A Transition Period
I was very concerned as to what I would have to do at the college. After about a thirty-year absence, I wondered what would be my work here. I had left the college in 1958 and I was now returning in 1989. At this point I was suffering from malaria and had to take care, at least for a while. I had been here just a short time, and there were already many letters from the various missions I had worked for pressing for information. There were the college activities to get used to if I was to be of any help here, and I was invited to attend the various meetings of the Board of Trustees, but I had to get in rapport with the Province as to its plans and activities. I would eventually get to everything!
When I left the college I had two special Brothers to replace me, Bro. Kieran Thomas, who assumed the duties of training the young Brothers, and Bro. Linus Richard, who had full responsibility for the daily operation of the college. There was no need for concern.
I thoroughly enjoyed the meetings of the board with its quiet, exceptional individuals. Evidently some serious work had gone into the selection of the right individuals. Linus continued our close work with the IBM authorities and had carefully pushed the admission work to provide a full house. He had a judiciously chosen faculty, and his close work with the IBM authorities and students helped to assure us of plenty of applicants and continued our very good community relations.
All this presented the need for new buildings like Champagnat and Leo, the various townhouses, and the Lowell Thomas building. After a number of years of high-pressure work, it became evident that we would need a new young president for the college.
This new president was sent from God for he was young and ready for the challenge. It all seemed incredible, but the new young president had a way with teachers as well as the gift of wisdom. Besides, he was also so attached to the Marist Brothers, and loyal to their traditions, that he and his wife were invited to become affiliated members of the Marist Brothers. What Linus Foy had started would be continued and further developed during the years of service of Dr. Dennis Murray and his wife, Marilyn. He became a devotee of the spirit of the founder of the Marist Brothers and was anxious to be loyal to their traditions. He was not only young and unafraid, but he stimulated his teammates and grounded them in the same courage and gift of vision that our Founder had followed. He had not only taken over from Foy, but had forged on ahead with the knack of having his trustees with him, always at his side.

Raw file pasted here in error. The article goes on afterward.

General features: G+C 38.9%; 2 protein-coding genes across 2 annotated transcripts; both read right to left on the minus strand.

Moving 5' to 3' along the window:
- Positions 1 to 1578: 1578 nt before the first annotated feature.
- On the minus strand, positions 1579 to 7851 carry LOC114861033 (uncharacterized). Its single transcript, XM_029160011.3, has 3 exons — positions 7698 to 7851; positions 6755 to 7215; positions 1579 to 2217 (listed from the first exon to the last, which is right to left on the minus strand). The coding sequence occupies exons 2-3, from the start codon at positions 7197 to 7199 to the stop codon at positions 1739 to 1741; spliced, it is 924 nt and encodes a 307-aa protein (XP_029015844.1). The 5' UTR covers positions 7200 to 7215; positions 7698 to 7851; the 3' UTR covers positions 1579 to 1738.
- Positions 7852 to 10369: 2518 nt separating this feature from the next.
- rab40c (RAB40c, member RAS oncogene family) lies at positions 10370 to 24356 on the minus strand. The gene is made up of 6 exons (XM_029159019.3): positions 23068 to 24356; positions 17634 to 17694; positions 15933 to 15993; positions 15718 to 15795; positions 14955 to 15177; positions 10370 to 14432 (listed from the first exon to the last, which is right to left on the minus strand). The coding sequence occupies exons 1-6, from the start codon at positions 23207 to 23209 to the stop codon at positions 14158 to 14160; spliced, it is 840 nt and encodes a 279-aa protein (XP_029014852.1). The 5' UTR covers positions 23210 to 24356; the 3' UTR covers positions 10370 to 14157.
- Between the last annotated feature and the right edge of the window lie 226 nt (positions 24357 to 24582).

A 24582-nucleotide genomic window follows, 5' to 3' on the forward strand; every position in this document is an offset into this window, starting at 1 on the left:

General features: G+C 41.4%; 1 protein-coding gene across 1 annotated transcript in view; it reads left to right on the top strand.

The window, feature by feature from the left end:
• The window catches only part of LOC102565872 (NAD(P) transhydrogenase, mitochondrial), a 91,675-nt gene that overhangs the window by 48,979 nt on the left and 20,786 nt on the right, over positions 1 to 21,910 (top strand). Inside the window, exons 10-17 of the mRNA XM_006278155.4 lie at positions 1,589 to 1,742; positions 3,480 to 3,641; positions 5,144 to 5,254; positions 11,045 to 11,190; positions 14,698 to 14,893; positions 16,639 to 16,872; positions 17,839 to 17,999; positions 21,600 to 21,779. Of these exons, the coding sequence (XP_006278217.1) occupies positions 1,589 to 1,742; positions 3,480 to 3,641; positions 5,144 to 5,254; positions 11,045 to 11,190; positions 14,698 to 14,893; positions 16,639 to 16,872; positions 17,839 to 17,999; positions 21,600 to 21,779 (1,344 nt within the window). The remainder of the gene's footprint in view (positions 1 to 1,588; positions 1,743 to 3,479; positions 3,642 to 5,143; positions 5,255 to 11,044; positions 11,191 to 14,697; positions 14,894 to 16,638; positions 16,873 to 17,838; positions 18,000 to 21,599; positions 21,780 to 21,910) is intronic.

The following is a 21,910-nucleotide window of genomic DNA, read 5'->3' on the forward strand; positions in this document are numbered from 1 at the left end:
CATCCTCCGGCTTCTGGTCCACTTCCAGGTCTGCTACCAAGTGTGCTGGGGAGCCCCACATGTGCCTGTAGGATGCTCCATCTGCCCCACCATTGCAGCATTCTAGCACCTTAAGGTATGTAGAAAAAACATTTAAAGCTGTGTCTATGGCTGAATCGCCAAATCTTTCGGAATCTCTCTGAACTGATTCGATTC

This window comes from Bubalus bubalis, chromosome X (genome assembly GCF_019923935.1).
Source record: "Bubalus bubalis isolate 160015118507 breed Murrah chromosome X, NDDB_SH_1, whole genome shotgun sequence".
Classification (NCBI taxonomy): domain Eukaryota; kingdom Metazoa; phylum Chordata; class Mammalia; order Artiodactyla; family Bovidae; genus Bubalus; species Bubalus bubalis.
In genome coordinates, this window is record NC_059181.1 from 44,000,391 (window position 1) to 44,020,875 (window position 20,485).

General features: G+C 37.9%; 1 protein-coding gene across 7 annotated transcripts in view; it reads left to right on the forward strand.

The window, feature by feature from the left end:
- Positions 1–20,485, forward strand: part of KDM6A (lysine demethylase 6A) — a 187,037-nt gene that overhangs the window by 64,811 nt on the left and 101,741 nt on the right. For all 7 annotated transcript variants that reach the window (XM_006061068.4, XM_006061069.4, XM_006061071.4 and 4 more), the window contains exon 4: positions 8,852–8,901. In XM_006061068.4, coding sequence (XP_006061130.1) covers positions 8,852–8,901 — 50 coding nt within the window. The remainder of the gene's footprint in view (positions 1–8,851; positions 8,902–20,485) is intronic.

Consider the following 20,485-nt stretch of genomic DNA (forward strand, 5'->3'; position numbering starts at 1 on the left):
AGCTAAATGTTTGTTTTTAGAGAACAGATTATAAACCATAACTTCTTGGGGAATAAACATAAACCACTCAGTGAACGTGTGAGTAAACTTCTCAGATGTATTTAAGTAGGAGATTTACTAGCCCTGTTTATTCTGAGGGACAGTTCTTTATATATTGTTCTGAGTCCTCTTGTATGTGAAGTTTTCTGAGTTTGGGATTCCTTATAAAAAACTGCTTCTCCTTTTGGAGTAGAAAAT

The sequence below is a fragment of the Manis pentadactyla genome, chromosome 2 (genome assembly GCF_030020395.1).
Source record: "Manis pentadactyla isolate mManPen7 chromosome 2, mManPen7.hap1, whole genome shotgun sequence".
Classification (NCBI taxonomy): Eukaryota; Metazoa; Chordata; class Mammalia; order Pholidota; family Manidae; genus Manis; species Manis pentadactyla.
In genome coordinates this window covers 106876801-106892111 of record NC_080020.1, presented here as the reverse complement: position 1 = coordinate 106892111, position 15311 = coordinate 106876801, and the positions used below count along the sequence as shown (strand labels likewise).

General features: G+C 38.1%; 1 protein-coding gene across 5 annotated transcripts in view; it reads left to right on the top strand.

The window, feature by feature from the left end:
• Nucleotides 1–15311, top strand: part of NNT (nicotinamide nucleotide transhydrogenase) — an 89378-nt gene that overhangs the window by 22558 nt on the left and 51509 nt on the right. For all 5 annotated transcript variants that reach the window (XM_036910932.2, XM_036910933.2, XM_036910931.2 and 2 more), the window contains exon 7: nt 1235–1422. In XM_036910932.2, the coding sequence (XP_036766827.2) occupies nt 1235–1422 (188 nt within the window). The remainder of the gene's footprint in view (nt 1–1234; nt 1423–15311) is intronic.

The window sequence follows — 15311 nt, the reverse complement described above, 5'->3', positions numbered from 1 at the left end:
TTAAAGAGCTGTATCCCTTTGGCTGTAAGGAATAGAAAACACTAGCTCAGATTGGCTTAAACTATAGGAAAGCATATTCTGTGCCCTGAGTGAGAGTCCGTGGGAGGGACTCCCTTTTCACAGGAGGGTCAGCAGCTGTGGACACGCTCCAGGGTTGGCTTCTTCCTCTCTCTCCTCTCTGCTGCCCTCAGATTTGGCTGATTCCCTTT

Behind both of our exceptional young presidents, there had been the old loyal standby always at the ready to spell out what was best for Marist College. I refer to the very first trustee I had selected in the early days, John J. Gartland, Jr. He is still the senior on the Board of Trustees. What this Board of Trustees has achieved is almost incredible. They have never loss the spirit of the Founder, Champagnat, and have been motivated by his example and legacy. That is very much why I felt right at home here at Marist and with the trustees of the college. I still busied myself with the work of the Marist foreign missions annually, which I had been doing right along, but I found it necessary to tell the Brother Provincial that it was time to find someone younger to continue the Marist mission work.
last updated on June 10, 2004